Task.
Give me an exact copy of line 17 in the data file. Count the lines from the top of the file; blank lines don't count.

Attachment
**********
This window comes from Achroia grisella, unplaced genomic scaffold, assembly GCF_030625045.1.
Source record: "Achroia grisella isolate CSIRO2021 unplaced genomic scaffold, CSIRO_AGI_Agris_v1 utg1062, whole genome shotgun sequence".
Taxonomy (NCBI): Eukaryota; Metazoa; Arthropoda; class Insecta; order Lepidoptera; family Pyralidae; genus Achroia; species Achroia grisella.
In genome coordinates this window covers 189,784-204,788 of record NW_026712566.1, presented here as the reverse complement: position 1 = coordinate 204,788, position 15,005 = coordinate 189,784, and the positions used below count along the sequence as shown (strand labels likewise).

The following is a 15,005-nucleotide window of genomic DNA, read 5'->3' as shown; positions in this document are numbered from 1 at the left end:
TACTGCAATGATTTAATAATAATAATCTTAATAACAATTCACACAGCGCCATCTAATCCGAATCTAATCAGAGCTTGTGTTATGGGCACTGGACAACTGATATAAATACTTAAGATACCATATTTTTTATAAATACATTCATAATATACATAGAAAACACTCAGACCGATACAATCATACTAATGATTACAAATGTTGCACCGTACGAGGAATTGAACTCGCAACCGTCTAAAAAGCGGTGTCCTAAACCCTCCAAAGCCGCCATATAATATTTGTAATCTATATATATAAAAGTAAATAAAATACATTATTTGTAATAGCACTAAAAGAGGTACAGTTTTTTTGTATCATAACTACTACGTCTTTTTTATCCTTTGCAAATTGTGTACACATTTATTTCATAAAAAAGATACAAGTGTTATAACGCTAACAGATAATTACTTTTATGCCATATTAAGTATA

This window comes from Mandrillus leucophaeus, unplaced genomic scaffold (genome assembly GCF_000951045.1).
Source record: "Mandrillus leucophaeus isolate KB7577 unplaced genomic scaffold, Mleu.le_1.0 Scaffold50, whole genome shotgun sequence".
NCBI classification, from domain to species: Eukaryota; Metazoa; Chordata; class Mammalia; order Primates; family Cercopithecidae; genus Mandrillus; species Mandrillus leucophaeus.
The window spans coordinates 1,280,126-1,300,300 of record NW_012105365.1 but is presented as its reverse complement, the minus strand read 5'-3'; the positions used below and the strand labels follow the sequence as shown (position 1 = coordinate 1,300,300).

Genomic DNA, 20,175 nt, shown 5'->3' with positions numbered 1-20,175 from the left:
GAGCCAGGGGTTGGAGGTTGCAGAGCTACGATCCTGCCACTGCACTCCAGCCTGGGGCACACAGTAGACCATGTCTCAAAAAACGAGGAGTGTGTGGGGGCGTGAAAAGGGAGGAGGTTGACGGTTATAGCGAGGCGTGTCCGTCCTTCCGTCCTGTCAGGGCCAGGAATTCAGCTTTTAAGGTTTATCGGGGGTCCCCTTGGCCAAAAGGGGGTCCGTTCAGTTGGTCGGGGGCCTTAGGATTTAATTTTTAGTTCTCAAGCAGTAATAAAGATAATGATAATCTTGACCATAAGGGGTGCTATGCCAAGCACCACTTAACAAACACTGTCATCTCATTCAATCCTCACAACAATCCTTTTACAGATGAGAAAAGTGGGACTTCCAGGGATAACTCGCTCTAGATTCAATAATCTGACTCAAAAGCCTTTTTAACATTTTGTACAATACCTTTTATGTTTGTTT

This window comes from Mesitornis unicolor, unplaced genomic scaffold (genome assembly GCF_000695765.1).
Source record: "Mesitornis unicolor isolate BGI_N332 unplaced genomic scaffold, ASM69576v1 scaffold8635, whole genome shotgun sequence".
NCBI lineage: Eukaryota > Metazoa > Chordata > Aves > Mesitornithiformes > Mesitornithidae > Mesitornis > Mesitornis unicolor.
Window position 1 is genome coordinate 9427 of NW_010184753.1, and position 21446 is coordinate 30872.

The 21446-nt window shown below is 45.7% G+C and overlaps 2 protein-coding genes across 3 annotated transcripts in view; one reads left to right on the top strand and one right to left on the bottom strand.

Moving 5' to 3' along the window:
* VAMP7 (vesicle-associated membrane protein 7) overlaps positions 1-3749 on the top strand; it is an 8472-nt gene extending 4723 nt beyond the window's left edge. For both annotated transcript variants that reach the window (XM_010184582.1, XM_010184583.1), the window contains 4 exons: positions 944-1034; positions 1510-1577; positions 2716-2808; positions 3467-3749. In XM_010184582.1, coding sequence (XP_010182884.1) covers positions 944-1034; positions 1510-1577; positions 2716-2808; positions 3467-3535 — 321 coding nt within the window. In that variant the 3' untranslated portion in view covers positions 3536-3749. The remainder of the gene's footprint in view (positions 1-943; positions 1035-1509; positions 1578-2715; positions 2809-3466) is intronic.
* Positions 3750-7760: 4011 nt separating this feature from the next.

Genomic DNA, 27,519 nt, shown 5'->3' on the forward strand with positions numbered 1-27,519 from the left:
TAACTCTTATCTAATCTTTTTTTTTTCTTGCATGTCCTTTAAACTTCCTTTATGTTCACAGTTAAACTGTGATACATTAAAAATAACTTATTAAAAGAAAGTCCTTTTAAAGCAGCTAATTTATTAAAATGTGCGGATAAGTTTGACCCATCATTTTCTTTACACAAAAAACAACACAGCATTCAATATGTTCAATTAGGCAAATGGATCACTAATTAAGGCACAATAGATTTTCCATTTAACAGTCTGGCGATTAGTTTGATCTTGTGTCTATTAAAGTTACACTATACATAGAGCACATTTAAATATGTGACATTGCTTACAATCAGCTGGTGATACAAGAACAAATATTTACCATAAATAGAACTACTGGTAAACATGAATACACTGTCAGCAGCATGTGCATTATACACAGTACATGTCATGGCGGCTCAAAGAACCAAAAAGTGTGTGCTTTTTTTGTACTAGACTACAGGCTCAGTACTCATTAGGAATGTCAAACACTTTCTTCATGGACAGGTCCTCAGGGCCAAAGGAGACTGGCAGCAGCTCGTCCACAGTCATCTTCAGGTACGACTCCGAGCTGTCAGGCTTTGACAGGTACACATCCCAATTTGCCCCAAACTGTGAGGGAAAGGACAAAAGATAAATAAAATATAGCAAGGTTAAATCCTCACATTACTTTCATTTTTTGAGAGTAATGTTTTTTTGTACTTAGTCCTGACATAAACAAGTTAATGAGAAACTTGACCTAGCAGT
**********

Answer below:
The 21446-nt window shown below is 45.7% G+C and overlaps 2 protein-coding genes across 3 annotated transcripts in view; one reads left to right on the top strand and one right to left on the bottom strand.